Blood product wastage reduction by utilising low-cost, low-impact multimodal physician-to-physician communication initiatives

Document Type

Journal Article

Publication Date



Transfusion Medicine








blood product wastage; communication; transfusion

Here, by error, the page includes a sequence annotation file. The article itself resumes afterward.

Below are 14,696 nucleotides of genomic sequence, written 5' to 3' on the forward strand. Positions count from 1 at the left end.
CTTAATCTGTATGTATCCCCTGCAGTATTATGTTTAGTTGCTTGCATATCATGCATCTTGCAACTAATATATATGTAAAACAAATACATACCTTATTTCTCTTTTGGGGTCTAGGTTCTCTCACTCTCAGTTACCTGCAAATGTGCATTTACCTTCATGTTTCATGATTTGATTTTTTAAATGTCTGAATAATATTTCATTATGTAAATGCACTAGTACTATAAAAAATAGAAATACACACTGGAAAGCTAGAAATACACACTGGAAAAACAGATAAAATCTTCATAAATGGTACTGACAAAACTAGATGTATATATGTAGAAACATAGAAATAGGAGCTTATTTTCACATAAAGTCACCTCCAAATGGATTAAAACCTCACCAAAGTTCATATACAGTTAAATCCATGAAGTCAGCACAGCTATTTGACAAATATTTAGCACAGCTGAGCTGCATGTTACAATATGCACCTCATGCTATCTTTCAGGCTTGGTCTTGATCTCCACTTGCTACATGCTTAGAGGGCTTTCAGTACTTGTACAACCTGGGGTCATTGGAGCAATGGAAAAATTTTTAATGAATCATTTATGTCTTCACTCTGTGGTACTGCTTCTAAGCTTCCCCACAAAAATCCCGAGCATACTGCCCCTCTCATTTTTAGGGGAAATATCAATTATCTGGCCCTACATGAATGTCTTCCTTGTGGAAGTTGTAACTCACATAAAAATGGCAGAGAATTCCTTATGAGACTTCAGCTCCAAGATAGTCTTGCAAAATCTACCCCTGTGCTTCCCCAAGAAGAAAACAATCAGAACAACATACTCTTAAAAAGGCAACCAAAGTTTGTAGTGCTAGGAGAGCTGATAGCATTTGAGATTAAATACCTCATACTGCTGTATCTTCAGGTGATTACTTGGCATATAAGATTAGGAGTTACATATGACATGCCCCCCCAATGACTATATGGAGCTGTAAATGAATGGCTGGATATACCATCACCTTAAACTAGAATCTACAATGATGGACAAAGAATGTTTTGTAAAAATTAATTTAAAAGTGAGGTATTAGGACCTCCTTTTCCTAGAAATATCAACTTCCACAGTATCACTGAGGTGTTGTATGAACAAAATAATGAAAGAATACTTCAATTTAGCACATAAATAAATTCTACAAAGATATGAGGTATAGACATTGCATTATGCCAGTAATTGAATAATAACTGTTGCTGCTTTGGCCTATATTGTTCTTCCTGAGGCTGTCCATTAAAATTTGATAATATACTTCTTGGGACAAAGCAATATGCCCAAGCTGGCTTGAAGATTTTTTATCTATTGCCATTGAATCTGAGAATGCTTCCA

Objectives: To assess a multimodal physician-to-physician communication initiative that is low in cost and impact to daily workflow to reduce blood product wastage. Background: Blood product stewardship is an important issue in all hospital systems. Previous studies have proposed low-cost interventions to reduce blood product wastage, but few have evaluated improvements in communication between the blood bank and providers. We undertook a prospective quality improvement project focusing on improving communication to reduce blood product wastage. Methods: We conducted a prospective quality improvement project over the first quarter of 2017, identifying patients with issued but unused blood products. Each service overseeing the care of patients identified on the unit status report was contacted through two possible methods: (i) phone or (ii) proprietary Health Insurance Portability and Accountability Act of 1996 compliant digital messaging application. Collected variables included reserved blood product type and participant time spent. Outcomes included the rate of blood product release and changes in wastage compared with historical data tracked by the blood bank. Results: Eight hundred and forty products were reserved during the study period, of which 436 (52%) were released. Average participant times ranged from 2 ± 1 min to 15 ± 4 min with no significant differences in time spent between participants (P = 0·194). Compared with the average product wastage 10 months prior to project initiation, there were significant reductions in the average wastage for platelets (5·3 ± 2·5 units vs 2·5 ± 1·5 units, P = 0·05), RBCs (6·1 ± 3·7 units vs 0 ± 0 units, P = 0·01) and overall wastage (58·3 ± 14·9 units vs 40 ± 15·7 units, P = 0·05). Conclusion: Efforts focusing on improving provider-to-provider communication can reduce blood product wastage.